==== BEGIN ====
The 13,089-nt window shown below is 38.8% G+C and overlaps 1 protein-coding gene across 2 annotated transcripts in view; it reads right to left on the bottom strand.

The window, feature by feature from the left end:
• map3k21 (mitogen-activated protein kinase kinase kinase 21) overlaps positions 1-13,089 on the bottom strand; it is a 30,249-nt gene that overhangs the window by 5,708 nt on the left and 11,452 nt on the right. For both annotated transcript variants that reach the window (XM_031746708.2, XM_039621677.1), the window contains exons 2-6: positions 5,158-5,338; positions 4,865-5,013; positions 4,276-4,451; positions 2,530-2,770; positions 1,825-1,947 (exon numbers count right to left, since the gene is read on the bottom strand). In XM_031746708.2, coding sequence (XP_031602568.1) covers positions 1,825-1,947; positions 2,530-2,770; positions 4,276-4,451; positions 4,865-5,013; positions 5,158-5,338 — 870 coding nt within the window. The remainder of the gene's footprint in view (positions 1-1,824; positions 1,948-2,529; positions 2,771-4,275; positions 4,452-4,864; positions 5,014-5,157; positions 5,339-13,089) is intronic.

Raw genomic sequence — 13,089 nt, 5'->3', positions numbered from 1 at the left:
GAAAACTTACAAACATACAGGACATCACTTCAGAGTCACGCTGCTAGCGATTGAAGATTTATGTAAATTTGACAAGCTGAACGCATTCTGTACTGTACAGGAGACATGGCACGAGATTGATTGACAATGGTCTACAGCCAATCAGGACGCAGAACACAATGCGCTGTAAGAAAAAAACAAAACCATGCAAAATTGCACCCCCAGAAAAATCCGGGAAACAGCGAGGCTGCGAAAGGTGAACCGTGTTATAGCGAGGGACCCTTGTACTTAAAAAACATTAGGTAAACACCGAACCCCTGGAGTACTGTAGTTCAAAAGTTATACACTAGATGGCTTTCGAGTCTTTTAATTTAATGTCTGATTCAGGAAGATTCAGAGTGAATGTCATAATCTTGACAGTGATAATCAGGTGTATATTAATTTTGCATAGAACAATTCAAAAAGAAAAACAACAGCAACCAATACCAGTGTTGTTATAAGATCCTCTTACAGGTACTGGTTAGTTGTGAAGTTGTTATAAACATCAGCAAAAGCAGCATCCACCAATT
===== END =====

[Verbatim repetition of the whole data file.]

The 13,089-nt window shown below is 38.8% G+C and overlaps 1 protein-coding gene across 2 annotated transcripts in view; it reads right to left on the bottom strand.

The window, feature by feature from the left end:
• map3k21 (mitogen-activated protein kinase kinase kinase 21) overlaps positions 1-13,089 on the bottom strand; it is a 30,249-nt gene that overhangs the window by 5,708 nt on the left and 11,452 nt on the right. For both annotated transcript variants that reach the window (XM_031746708.2, XM_039621677.1), the window contains exons 2-6: positions 5,158-5,338; positions 4,865-5,013; positions 4,276-4,451; positions 2,530-2,770; positions 1,825-1,947 (exon numbers count right to left, since the gene is read on the bottom strand). In XM_031746708.2, coding sequence (XP_031602568.1) covers positions 1,825-1,947; positions 2,530-2,770; positions 4,276-4,451; positions 4,865-5,013; positions 5,158-5,338 — 870 coding nt within the window. The remainder of the gene's footprint in view (positions 1-1,824; positions 1,948-2,529; positions 2,771-4,275; positions 4,452-4,864; positions 5,014-5,157; positions 5,339-13,089) is intronic.

Raw genomic sequence — 13,089 nt, 5'->3', positions numbered from 1 at the left:
GAAAACTTACAAACATACAGGACATCACTTCAGAGTCACGCTGCTAGCGATTGAAGATTTATGTAAATTTGACAAGCTGAACGCATTCTGTACTGTACAGGAGACATGGCACGAGATTGATTGACAATGGTCTACAGCCAATCAGGACGCAGAACACAATGCGCTGTAAGAAAAAAACAAAACCATGCAAAATTGCACCCCCAGAAAAATCCGGGAAACAGCGAGGCTGCGAAAGGTGAACCGTGTTATAGCGAGGGACCCTTGTACTTAAAAAACATTAGGTAAACACCGAACCCCTGGAGTACTGTAGTTCAAAAGTTATACACTAGATGGCTTTCGAGTCTTTTAATTTAATGTCTGATTCAGGAAGATTCAGAGTGAATGTCATAATCTTGACAGTGATAATCAGGTGTATATTAATTTTGCATAGAACAATTCAAAAAGAAAAACAACAGCAACCAATACCAGTGTTGTTATAAGATCCTCTTACAGGTACTGGTTAGTTGTGAAGTTGTTATAAACATCAGCAAAAGCAGCATCCACCAATT